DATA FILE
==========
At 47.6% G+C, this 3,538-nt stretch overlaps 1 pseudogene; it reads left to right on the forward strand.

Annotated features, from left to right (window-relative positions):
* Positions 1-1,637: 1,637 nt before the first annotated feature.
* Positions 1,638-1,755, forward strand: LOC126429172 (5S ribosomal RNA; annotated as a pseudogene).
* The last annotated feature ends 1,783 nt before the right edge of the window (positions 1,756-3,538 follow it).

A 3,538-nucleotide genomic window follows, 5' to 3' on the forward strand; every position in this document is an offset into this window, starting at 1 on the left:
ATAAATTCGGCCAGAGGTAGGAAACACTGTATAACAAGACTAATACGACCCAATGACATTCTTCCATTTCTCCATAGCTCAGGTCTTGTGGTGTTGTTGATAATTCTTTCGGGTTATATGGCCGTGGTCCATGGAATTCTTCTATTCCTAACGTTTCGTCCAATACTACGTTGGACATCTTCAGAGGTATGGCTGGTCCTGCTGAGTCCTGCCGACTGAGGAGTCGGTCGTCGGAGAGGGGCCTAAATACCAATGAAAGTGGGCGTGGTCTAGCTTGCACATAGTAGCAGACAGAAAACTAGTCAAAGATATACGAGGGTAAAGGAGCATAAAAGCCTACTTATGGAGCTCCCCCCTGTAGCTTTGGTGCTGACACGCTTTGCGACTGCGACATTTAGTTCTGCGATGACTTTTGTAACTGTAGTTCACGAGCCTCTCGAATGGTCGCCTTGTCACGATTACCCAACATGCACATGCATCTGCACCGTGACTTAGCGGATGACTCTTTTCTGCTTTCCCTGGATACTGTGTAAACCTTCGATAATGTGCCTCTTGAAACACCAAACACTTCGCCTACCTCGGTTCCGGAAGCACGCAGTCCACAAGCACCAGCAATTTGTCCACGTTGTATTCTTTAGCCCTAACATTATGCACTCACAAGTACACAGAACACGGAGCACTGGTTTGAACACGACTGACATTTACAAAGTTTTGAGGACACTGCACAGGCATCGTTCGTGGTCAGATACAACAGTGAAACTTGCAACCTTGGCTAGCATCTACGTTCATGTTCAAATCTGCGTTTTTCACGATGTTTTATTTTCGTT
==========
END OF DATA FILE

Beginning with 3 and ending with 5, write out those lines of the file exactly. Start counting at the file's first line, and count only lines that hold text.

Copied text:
* Positions 1-1,637: 1,637 nt before the first annotated feature.
* Positions 1,638-1,755, forward strand: LOC126429172 (5S ribosomal RNA; annotated as a pseudogene).
* The last annotated feature ends 1,783 nt before the right edge of the window (positions 1,756-3,538 follow it).